TMU pioneers world’s largest virtual reality anatomy class

Source: Taipei Medical University

Published on 2019-05-03

In collaboration with HTC, Taipei Medical University established the world’s largest virtual reality (VR) anatomy classroom in late 2018. The 3D Organon VR system gives headgear-wearing students a comprehensive view of structures in the human body.

The university is working with the health and medical division of smart phone and VR manufacturer HTC (High Tech Computer Corporation). The resulting world’s largest VR anatomy class is furnished with 10 sets of VIVE Pro (awarded 2018 VR headgear of the year) and 3D Organon VR anatomy software. This enables individual study as well as cooperative use of the same VR environment, and allows students to visualize lectures on anatomical structures in depth to better understand how bodies function


Anatomy and Cell Biology Director Hung-Ming Chang (張宏名) of the College of Medicine says adding VR to anatomy courses overcomes previous limitations such as unobservable structures or awkward angles. As students can better learn how anatomical structures are interlinked in three-dimensional spaces, this should increase instructional effectiveness.

Director Hung-Ming Chang

Director Chang calls the 3D Organon VR Anatomy software students’ best way to gain in-depth anatomical understanding. While cadaver dissection provides irreplaceable realism, the VR headset allows repeated examinations of various body parts unchanged by incisions and other exploratory changes that are part of cadaver study. Because the immersive 360-degree view shows tissues, bones, muscles, blood vessels, nerves and organs, students are better prepared for future clinical work.

Jerry Cheng (鄭志偉), HTC DeepQ Sr. Director, speaks and demonstrates VR headgear VIVE Pro

Edward Y. Chang (張智威), President of HTC DeepQ, says VR technology’s three-dimensional visualization is a new teaching method that accelerates learning. Use of VR in medical education and clinical applications will help more students, teachers, clinical medical staff and patients in the future.

 Did you know?

Anatomy is the foundation of medicine, and learning through dissection provides essential training for medical students before clinical work. In the past, teaching materials for anatomy were primarily two-dimensional, such as textbooks, computer tablets and digital dissection tables. However, two-dimensional images require students to imagine how anatomical structures relate in three dimensions.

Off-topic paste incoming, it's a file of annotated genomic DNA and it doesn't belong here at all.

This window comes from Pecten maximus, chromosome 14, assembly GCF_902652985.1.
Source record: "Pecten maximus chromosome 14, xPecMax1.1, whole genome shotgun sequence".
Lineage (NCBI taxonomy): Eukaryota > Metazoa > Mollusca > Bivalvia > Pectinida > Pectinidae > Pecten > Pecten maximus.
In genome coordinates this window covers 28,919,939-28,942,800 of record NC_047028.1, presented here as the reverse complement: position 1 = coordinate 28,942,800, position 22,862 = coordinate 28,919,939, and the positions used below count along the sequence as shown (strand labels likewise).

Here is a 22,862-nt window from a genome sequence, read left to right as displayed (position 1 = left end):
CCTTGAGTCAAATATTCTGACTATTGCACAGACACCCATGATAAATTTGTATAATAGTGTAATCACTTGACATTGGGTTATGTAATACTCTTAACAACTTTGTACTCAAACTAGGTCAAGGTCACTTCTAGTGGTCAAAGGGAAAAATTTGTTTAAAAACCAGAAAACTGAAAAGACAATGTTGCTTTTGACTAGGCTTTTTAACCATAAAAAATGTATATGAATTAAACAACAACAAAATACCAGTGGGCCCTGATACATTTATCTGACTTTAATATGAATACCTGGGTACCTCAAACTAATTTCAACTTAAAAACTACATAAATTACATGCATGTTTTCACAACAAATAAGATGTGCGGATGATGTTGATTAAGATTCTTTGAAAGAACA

Cadaver donations are limited and cannot be used repeatedly, limiting the time students have to work on a cadaver and learn dissection. The new 3D tools do not present these limitations.

The 3D Organon VR Anatomy system’s immersive learning environment increases student participation with different instructional techniques. It can support up to 300 individuals online at the same time, and can disassemble and rotate over 4000 anatomical structures in the VR environment. Besides stationary VR human body part models, the system also provides dynamic dissection models realistically presenting the extension and contraction of muscles and the beating of the heart. Even heart valve motion can be examined, giving students a perspective impossible to gain with a cadaver.

TMU anatomy classes all have VR equipment so students can study before, during and after dissection. They can move, disassemble or go through human body structures to note organs’ relative positions in combination with lab classes.

Future 3D Organon VR Anatomy improvements will complement TMU’s development of more VR courses that can be applied to previews, in-class use and reviews to encourage active learning. The system will be further expanded to in- service and continuing education, the “smart medicine” EMBA and medical camps for pre-college students.

Students use VR equipment to study anatomy

For more relevant coverage, please click on the respective links as follows.

1. Forbes

2. QS WOWNews